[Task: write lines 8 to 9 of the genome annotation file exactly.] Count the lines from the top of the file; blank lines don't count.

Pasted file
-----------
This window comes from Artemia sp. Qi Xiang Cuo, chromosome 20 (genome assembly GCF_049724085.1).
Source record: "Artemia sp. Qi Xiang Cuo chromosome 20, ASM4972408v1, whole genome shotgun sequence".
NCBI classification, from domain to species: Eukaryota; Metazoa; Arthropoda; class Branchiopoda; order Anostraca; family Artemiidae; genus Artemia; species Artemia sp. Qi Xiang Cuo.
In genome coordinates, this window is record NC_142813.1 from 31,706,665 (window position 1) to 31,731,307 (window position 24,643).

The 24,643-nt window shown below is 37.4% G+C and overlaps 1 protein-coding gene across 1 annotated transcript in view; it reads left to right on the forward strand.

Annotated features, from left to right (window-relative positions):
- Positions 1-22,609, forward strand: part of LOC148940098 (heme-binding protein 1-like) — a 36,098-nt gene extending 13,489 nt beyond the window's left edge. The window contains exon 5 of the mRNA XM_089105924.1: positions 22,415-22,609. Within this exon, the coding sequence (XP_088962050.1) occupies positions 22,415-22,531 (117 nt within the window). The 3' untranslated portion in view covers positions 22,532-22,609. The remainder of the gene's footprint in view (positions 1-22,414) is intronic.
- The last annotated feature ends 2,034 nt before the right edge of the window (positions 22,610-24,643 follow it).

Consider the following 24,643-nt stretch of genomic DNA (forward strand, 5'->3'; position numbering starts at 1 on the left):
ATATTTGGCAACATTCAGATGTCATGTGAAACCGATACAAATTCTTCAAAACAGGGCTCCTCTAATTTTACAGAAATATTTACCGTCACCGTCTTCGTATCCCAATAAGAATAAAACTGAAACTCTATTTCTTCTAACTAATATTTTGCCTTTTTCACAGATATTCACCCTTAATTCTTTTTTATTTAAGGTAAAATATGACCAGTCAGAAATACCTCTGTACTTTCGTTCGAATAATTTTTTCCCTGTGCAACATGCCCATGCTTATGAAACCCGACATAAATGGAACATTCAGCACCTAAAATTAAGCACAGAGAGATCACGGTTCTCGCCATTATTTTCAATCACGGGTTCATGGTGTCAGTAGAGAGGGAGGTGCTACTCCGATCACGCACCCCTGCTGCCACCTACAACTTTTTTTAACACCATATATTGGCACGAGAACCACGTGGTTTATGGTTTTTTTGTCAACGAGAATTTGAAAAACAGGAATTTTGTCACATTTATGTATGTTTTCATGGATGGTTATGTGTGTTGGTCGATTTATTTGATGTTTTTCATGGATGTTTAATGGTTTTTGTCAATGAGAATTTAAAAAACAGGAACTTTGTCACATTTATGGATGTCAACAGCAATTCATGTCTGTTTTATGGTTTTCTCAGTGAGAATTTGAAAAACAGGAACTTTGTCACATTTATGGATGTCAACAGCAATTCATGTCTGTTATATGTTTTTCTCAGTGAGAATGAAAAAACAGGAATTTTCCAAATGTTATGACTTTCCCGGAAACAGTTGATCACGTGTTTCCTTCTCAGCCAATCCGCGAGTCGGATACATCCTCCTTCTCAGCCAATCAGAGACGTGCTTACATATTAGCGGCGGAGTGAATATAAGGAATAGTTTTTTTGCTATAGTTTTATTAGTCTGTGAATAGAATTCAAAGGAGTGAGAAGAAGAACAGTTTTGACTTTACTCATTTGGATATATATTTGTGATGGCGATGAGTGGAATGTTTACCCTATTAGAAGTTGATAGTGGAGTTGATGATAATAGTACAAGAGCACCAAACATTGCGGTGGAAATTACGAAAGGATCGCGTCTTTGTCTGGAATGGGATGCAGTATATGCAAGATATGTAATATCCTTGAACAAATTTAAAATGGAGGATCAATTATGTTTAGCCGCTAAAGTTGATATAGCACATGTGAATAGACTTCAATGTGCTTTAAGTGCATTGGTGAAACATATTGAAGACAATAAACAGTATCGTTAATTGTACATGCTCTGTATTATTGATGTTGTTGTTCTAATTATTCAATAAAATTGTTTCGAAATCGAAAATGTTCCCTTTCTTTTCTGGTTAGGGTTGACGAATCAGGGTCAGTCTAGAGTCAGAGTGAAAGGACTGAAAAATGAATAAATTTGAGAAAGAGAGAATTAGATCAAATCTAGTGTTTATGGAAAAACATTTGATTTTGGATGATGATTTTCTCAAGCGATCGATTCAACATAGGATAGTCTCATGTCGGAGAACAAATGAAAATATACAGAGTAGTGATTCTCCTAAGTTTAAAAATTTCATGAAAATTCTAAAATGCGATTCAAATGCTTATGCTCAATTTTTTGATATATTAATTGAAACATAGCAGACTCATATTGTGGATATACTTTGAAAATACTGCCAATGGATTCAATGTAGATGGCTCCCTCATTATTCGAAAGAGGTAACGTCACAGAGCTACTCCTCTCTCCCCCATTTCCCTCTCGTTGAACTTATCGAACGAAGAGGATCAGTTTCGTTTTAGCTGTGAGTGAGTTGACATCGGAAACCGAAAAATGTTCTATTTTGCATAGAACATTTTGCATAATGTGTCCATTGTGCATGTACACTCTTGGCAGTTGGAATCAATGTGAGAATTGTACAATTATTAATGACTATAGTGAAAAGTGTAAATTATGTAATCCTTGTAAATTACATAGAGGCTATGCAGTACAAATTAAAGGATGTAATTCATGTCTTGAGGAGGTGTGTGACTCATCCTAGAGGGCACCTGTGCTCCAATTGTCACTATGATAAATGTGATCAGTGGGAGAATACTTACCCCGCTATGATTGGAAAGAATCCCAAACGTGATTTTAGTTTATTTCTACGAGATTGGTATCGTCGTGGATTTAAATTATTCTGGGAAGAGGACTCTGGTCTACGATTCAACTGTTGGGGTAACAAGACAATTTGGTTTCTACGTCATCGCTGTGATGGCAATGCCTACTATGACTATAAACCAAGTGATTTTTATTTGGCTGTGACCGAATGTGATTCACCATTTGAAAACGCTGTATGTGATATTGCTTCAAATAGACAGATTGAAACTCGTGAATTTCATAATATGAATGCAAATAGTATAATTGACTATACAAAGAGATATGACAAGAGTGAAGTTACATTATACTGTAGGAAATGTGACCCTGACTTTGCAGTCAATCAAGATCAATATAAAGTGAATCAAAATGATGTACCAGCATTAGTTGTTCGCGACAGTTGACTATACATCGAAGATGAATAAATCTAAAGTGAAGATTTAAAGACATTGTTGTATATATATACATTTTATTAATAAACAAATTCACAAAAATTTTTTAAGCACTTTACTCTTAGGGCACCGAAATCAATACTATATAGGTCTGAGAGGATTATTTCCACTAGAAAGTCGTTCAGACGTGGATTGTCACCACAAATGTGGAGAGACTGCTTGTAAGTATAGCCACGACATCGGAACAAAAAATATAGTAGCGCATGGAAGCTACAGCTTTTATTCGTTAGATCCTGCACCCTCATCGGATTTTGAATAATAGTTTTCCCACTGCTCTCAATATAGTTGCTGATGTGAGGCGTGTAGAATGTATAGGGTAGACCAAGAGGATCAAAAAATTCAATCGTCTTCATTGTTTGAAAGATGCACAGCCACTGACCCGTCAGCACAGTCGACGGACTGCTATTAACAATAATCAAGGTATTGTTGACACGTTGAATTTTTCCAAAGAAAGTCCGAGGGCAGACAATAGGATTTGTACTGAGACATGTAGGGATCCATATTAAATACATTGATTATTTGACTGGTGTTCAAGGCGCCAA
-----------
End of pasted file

- The last annotated feature ends 2,034 nt before the right edge of the window (positions 22,610-24,643 follow it).

Consider the following 24,643-nt stretch of genomic DNA (forward strand, 5'->3'; position numbering starts at 1 on the left):